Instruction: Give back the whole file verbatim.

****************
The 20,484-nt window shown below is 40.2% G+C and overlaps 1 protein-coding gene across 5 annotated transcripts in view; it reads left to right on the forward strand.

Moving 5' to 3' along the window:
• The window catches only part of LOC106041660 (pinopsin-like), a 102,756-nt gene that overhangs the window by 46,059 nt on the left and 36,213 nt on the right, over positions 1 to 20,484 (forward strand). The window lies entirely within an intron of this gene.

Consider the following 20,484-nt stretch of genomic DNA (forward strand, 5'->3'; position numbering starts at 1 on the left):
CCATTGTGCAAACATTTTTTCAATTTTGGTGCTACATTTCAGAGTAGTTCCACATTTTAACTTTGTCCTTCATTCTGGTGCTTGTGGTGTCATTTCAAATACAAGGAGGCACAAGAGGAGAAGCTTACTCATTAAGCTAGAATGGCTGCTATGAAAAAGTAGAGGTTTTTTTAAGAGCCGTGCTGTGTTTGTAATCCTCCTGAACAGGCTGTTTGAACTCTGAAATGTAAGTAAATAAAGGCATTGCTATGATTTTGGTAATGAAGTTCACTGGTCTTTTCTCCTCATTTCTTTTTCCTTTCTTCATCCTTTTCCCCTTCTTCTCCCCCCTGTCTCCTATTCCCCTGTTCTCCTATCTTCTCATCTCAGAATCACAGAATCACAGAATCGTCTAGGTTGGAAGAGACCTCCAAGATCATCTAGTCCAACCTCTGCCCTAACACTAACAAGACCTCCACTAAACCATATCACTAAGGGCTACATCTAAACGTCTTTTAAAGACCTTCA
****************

The 20,484-nt window shown below is 40.2% G+C and overlaps 1 protein-coding gene across 5 annotated transcripts in view; it reads left to right on the forward strand.

Moving 5' to 3' along the window:
• The window catches only part of LOC106041660 (pinopsin-like), a 102,756-nt gene that overhangs the window by 46,059 nt on the left and 36,213 nt on the right, over positions 1 to 20,484 (forward strand). The window lies entirely within an intron of this gene.

Consider the following 20,484-nt stretch of genomic DNA (forward strand, 5'->3'; position numbering starts at 1 on the left):
CCATTGTGCAAACATTTTTTCAATTTTGGTGCTACATTTCAGAGTAGTTCCACATTTTAACTTTGTCCTTCATTCTGGTGCTTGTGGTGTCATTTCAAATACAAGGAGGCACAAGAGGAGAAGCTTACTCATTAAGCTAGAATGGCTGCTATGAAAAAGTAGAGGTTTTTTTAAGAGCCGTGCTGTGTTTGTAATCCTCCTGAACAGGCTGTTTGAACTCTGAAATGTAAGTAAATAAAGGCATTGCTATGATTTTGGTAATGAAGTTCACTGGTCTTTTCTCCTCATTTCTTTTTCCTTTCTTCATCCTTTTCCCCTTCTTCTCCCCCCTGTCTCCTATTCCCCTGTTCTCCTATCTTCTCATCTCAGAATCACAGAATCACAGAATCGTCTAGGTTGGAAGAGACCTCCAAGATCATCTAGTCCAACCTCTGCCCTAACACTAACAAGACCTCCACTAAACCATATCACTAAGGGCTACATCTAAACGTCTTTTAAAGACCTTCA